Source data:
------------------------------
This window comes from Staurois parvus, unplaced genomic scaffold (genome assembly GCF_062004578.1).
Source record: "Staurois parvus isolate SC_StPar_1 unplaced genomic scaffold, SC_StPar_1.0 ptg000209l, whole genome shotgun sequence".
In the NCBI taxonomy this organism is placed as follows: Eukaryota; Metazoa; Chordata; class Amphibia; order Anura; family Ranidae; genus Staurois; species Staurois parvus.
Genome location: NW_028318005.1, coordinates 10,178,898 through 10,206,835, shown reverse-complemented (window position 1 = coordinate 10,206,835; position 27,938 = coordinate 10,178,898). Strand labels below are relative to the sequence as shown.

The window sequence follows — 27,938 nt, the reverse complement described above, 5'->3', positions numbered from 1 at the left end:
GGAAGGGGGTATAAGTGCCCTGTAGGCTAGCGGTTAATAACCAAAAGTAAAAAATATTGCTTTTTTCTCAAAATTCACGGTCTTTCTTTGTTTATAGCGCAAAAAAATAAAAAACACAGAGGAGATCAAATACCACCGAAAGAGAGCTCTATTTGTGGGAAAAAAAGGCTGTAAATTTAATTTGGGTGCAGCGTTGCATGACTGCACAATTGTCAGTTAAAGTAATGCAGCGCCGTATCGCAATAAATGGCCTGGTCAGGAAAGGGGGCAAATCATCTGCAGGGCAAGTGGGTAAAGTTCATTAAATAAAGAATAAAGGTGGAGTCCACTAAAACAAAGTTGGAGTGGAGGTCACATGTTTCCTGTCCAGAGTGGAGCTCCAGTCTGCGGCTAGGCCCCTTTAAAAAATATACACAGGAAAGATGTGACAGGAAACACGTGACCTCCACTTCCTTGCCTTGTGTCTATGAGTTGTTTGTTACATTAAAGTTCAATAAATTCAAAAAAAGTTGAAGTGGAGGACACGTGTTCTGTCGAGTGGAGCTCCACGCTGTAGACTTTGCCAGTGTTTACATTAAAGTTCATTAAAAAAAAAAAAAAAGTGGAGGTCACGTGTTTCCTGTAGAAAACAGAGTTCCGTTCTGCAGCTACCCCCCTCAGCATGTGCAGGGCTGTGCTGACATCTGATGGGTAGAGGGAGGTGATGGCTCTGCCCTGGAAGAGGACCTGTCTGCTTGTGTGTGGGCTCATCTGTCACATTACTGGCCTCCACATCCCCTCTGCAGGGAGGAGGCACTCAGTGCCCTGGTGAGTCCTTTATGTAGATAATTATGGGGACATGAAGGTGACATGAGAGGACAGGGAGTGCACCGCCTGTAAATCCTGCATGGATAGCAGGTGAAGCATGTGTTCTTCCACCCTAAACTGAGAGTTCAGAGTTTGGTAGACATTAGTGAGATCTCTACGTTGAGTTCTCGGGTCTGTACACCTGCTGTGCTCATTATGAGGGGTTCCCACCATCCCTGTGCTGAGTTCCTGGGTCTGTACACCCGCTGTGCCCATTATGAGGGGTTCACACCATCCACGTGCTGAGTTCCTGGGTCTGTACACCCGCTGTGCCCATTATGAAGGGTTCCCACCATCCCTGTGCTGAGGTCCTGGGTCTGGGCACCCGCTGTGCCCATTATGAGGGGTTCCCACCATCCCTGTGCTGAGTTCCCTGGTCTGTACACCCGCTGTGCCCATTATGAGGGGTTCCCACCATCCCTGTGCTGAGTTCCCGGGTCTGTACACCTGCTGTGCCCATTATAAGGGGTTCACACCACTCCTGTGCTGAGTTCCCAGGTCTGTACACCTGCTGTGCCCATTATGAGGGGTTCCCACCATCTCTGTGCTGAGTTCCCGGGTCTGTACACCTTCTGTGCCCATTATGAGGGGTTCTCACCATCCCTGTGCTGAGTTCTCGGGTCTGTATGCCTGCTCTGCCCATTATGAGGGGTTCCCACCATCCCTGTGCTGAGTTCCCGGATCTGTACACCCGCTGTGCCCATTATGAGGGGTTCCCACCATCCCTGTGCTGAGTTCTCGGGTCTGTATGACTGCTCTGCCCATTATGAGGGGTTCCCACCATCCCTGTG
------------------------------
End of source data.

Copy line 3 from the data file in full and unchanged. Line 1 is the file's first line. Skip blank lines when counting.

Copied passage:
In the NCBI taxonomy this organism is placed as follows: Eukaryota; Metazoa; Chordata; class Amphibia; order Anura; family Ranidae; genus Staurois; species Staurois parvus.